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The Death of a Master: Kentaro Miura-san 1966-2021


So, this isn't a piece I ever wanted to write, and honestly it's not one I ever thought I would have too. As I'm sure you've heard by now, if the title of this didn't give it away, Kentaro Miura the creator/writer/artist/genius behind the manga series Berserk has passed away, he was 54. I've spent the past several days processing this; talking with friends who are fellow Berserk fans and feeling just as devastated right now, because it still doesn't feel real. For starters, 54 is far too young. On top of that, Miura-san's passing leaves his magnum opus Berserk incomplete. This hurts, it hurts badly. It's always sad when a creator whose work we admire passes away, but for a lot of us I suspect this hits harder than usual for several reasons.

Berserk started serialization in 1989, so it's been running for thirty-two years, and while it's always picking up new fans, a large amount of its fanbase have been following it for years or decades. I started reading it in high school when I was 16, literally half of my life. My friend Greg has been a fan even longer than that, twenty years if I'm not mistaken. Furthermore, as mentioned above, Berserk is incomplete, the most recent chapter was released earlier this year (2021). To compound that even further, the most recent chapters, the last two in particular, made it pretty clear to longtime fans that we were headed towards the conclusion. Three major bombshells got dropped, two of which confirmed two plot points going back twenty years ago; and all of which changed everything. Just reading the newest chapters got me excited in a way very few properties have gotten me excited in recent years. I've seen a lot of properties that I used to enjoy either go down in flames or change in ways that meant they weren't for me anymore. And that's fine, not everything is for everyone, and tastes can change as we go through life, and so can target demographics. But Berserk has always been there, and while its output was infrequent (which we'll discuss later) it was always there waiting for me when new stuff got released. It's one of the few properties I feel that I can still unreservedly call myself a fanboy of. It's my favorite manga by far, and not learning how it ends when the finish line was in sight feels like a punch in the gut.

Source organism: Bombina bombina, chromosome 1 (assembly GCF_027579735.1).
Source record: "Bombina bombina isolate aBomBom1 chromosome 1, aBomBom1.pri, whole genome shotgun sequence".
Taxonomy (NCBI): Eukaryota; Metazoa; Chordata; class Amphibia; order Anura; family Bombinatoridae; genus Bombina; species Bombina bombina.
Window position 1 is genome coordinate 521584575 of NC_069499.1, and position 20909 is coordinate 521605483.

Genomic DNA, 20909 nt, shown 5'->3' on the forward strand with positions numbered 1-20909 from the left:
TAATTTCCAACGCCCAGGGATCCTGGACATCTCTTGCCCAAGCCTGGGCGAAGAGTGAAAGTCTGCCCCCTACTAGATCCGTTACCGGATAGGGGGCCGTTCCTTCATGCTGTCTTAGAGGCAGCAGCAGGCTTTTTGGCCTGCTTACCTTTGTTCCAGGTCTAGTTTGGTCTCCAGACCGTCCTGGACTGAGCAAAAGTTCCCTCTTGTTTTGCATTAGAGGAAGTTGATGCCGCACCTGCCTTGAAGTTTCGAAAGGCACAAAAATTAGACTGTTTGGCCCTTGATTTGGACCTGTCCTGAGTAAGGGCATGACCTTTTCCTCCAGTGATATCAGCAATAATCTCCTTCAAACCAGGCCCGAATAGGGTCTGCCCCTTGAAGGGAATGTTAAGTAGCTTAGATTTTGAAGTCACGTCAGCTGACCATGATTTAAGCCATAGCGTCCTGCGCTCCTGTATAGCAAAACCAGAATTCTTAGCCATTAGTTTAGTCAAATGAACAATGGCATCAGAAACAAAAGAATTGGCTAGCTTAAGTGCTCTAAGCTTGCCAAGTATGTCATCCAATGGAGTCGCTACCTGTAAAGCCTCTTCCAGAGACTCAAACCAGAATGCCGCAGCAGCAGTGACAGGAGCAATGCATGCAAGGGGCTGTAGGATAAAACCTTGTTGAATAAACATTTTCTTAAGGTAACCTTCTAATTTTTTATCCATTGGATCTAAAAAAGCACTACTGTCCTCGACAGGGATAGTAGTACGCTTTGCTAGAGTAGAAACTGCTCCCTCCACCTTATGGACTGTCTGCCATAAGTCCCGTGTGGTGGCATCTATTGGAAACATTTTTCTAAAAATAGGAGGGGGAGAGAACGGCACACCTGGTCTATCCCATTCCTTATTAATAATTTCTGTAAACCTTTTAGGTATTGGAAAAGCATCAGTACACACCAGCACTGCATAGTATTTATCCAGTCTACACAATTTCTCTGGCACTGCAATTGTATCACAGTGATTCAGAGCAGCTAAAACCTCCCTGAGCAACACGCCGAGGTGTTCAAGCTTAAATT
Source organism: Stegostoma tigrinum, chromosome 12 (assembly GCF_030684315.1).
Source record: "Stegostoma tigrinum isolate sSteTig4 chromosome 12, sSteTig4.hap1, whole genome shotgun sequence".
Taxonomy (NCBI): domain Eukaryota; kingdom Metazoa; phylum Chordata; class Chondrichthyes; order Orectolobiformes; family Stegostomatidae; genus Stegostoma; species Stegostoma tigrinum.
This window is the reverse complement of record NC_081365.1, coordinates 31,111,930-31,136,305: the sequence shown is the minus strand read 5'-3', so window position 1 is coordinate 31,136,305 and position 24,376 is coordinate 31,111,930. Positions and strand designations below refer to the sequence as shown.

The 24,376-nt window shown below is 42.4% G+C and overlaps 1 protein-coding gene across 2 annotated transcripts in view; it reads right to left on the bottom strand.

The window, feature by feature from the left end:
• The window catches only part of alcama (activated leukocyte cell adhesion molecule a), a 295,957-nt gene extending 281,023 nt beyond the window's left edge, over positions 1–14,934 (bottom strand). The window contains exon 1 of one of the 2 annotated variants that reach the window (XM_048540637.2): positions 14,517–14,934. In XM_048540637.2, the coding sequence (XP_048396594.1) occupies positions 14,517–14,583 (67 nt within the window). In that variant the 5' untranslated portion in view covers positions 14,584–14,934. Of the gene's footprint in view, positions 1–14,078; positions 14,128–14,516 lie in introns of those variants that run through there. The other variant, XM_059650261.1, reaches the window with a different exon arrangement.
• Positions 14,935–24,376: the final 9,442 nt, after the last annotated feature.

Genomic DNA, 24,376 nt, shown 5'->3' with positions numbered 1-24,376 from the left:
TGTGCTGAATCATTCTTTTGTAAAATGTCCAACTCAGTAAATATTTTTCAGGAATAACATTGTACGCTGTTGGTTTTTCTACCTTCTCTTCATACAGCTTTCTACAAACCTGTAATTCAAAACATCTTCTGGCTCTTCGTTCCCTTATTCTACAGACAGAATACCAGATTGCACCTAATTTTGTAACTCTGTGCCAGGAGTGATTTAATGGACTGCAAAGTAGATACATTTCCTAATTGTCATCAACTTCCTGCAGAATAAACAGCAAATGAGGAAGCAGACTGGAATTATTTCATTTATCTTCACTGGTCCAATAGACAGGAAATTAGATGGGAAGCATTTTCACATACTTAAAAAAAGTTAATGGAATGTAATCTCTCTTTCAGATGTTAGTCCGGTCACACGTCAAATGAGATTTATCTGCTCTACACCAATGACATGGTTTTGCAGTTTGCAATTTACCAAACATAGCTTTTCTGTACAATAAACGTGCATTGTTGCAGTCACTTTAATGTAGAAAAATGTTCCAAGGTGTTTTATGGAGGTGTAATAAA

Of course the absolute worst thing about this is the loss of Miura-san himself, and his death is tragic in pretty much every way possible. He passed away from acute aortic dissection, my understanding of which is that the heart basically ruptures. When that happens, survival is unlikely. That said, apparently it's pretty rare, and even rarer for people under 60. A major cause is high blood pressure, and that last part is probably going to stand out to longtime Berserk fans. There have been rumors about Miura-san's health problems for years, but he was such a private person that rumors are all they were. It's true he took frequent hiatuses between chapters, and health was speculated as a major reason for it, but so was the insane level of detail in his artwork. I hate to say I think we can now say it was health related, but this week someone translated a bunch of jokes he'd made about his health that appeared in Young Animal (the magazine that published Berserk) over the years, and suddenly those feel a lot less funny. But we still don't know the full circumstances, and I suspect we never will. He was so private his death wasn't immediately announced. We learned about it this week, but he actually passed away on May 6th. The reason given for the delay was to give his family time to grieve, and most of us don't know what family he had. Whether he was married or had kids or anything, I don't know and I suspect most folks don't. There's only like 3 pictures of him on the internet. Despite how private he was, his influence was immense.